In 2018 I launched Apparitions with a special smartphone app for iOS and 3 bygone experiences. Now I have a new addition – the artwork ‘Pioneer’ has been awarded a grant from @ace_national. I will be able to update Apparitions_AR for Android and Apple smartphones adding this latest bygone model and will launch it at @DigitalBrighton in October 2021. It is an ambitious, outdoor, augmented reality artwork exploring urgent contemporary themes around innovation, hubris & technology elitism #AR#Art
Thank you to everyone who came last night to Bexhill Heritage and everyone who’s taken part in any of the Apparitions events since 01.09.18 – I am still investigating an alternate technique to deliver the experience for Android phone users as well, and if you email – firstname.lastname@example.org and we will add you to the list to be notified when it is ready to download !
Apparitions recently attended one of Wired Sussex’s excellent FuseBox events. This one was presented by Dr. Diego Martinez Plasencia of Sussex University and Lab Interract and it was organised by Rosaline Hoskins at Wired Sussex.
It was a great event discussing the various new breakthroughs Diego and his colleagues at Lab Interact have been developing regarding Virtual Reality and Augmented Reality human computer interaction techniques. He believes the future isn’t about stereoscopic headsets and gestural data gloves but rather that there is a vast amount of untapped potential.
This had led them to experiment with various techniques producing some very interesting results. Using lenticular displays they were able to create surface viewing for multiple users whilst also allowing personalised information (if you are not familiar with the word lenticular, think of those gifts that would often come free in a cereal box and when you change the angle of perception you get a different visual. This is a more technologically advanced version of the same idea.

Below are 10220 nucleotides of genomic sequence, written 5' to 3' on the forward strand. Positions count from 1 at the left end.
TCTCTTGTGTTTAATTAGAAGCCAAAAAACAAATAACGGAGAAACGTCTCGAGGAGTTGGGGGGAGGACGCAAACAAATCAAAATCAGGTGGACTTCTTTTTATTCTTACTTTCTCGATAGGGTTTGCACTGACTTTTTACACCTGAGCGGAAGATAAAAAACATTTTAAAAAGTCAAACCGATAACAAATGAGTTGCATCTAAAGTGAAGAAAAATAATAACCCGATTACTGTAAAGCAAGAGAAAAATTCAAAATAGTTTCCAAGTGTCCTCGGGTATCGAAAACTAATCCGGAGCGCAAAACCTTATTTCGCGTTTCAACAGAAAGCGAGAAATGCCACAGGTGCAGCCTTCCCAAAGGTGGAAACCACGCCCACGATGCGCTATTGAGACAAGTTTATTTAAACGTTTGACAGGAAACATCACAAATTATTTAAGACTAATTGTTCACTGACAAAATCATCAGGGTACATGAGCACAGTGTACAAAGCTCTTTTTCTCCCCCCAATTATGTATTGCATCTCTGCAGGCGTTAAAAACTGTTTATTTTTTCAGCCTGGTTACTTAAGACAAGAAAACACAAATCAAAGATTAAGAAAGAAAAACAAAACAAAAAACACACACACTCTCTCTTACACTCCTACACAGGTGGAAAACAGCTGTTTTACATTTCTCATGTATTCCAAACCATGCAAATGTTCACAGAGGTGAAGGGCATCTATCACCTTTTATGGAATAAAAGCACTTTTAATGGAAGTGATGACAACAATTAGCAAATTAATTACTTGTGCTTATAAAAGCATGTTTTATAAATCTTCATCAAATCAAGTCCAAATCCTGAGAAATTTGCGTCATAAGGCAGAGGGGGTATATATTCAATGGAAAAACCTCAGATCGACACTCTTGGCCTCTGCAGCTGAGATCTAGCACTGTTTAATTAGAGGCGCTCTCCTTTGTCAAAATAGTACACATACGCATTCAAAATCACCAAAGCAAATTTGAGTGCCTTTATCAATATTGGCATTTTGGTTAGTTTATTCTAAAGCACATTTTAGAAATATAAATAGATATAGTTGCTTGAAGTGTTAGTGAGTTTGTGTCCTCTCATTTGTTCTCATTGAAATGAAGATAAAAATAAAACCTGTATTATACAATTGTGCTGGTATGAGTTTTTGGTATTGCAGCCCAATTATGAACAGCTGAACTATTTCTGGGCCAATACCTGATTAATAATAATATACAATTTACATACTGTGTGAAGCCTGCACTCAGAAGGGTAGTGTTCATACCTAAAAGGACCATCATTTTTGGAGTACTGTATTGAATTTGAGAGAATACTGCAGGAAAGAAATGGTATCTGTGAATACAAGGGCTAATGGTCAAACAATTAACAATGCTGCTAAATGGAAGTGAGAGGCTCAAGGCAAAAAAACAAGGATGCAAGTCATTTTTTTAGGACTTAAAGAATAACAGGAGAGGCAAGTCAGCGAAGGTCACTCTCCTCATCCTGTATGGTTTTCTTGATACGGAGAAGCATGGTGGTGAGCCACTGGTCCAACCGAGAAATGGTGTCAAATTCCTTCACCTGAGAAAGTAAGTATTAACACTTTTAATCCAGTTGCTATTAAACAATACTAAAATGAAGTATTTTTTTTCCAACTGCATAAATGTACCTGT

They also experimented a lot with fog as a surface to project onto. Such examples including creating soap bubbles which they filled with fog, tracked and projected onto, which through testing and exhibiting proved very popular with children. They also created fog displays that changed in shape they were able to control them using electric fields.
In addition to these they are also working on various other techniques including experiments with AR mirrors. All in all, it was a great event with both some great research on display as well plenty of thought provoking questions from the crowd. I will leave you with this comment.
How do we know that what we see is actually real? What constitutes reality? and if we all see a subjective version of the world around us is there really such a thing as a reality?